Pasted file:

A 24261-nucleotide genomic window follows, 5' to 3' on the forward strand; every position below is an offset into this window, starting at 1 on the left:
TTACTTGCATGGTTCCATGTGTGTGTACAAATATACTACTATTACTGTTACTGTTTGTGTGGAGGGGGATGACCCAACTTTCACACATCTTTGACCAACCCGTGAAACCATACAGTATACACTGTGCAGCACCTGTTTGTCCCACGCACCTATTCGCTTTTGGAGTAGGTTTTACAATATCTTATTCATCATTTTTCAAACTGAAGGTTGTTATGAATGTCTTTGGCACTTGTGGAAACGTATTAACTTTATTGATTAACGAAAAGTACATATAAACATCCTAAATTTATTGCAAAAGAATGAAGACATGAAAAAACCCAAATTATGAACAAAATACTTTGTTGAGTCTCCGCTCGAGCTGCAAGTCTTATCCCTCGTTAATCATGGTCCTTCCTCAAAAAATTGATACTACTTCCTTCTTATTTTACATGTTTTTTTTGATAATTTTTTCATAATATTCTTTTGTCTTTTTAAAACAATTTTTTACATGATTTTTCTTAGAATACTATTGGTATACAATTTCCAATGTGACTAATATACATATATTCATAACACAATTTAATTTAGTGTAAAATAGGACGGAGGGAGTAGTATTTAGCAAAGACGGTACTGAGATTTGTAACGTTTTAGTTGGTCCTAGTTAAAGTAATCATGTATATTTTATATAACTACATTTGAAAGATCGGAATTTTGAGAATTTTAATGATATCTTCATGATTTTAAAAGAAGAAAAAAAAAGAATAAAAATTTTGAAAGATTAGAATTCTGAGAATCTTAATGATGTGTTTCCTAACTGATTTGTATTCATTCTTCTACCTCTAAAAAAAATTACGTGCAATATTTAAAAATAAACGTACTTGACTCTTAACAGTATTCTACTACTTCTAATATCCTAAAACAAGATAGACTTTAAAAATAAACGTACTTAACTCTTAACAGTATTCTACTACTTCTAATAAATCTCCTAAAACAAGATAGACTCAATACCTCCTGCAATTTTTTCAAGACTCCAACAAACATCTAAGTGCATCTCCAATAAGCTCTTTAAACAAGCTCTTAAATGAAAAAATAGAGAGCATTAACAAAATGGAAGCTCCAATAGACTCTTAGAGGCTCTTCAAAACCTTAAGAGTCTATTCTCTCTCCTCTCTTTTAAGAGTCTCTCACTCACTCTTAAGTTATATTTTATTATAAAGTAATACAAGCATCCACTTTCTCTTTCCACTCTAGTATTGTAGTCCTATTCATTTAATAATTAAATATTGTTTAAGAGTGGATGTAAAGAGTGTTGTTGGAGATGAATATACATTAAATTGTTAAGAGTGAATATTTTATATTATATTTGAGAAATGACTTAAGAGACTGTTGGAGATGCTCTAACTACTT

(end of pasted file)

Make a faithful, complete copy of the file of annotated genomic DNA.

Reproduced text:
A 24261-nucleotide genomic window follows, 5' to 3' on the forward strand; every position below is an offset into this window, starting at 1 on the left:
TTACTTGCATGGTTCCATGTGTGTGTACAAATATACTACTATTACTGTTACTGTTTGTGTGGAGGGGGATGACCCAACTTTCACACATCTTTGACCAACCCGTGAAACCATACAGTATACACTGTGCAGCACCTGTTTGTCCCACGCACCTATTCGCTTTTGGAGTAGGTTTTACAATATCTTATTCATCATTTTTCAAACTGAAGGTTGTTATGAATGTCTTTGGCACTTGTGGAAACGTATTAACTTTATTGATTAACGAAAAGTACATATAAACATCCTAAATTTATTGCAAAAGAATGAAGACATGAAAAAACCCAAATTATGAACAAAATACTTTGTTGAGTCTCCGCTCGAGCTGCAAGTCTTATCCCTCGTTAATCATGGTCCTTCCTCAAAAAATTGATACTACTTCCTTCTTATTTTACATGTTTTTTTTGATAATTTTTTCATAATATTCTTTTGTCTTTTTAAAACAATTTTTTACATGATTTTTCTTAGAATACTATTGGTATACAATTTCCAATGTGACTAATATACATATATTCATAACACAATTTAATTTAGTGTAAAATAGGACGGAGGGAGTAGTATTTAGCAAAGACGGTACTGAGATTTGTAACGTTTTAGTTGGTCCTAGTTAAAGTAATCATGTATATTTTATATAACTACATTTGAAAGATCGGAATTTTGAGAATTTTAATGATATCTTCATGATTTTAAAAGAAGAAAAAAAAAGAATAAAAATTTTGAAAGATTAGAATTCTGAGAATCTTAATGATGTGTTTCCTAACTGATTTGTATTCATTCTTCTACCTCTAAAAAAAATTACGTGCAATATTTAAAAATAAACGTACTTGACTCTTAACAGTATTCTACTACTTCTAATATCCTAAAACAAGATAGACTTTAAAAATAAACGTACTTAACTCTTAACAGTATTCTACTACTTCTAATAAATCTCCTAAAACAAGATAGACTCAATACCTCCTGCAATTTTTTCAAGACTCCAACAAACATCTAAGTGCATCTCCAATAAGCTCTTTAAACAAGCTCTTAAATGAAAAAATAGAGAGCATTAACAAAATGGAAGCTCCAATAGACTCTTAGAGGCTCTTCAAAACCTTAAGAGTCTATTCTCTCTCCTCTCTTTTAAGAGTCTCTCACTCACTCTTAAGTTATATTTTATTATAAAGTAATACAAGCATCCACTTTCTCTTTCCACTCTAGTATTGTAGTCCTATTCATTTAATAATTAAATATTGTTTAAGAGTGGATGTAAAGAGTGTTGTTGGAGATGAATATACATTAAATTGTTAAGAGTGAATATTTTATATTATATTTGAGAAATGACTTAAGAGACTGTTGGAGATGCTCTAACTACTT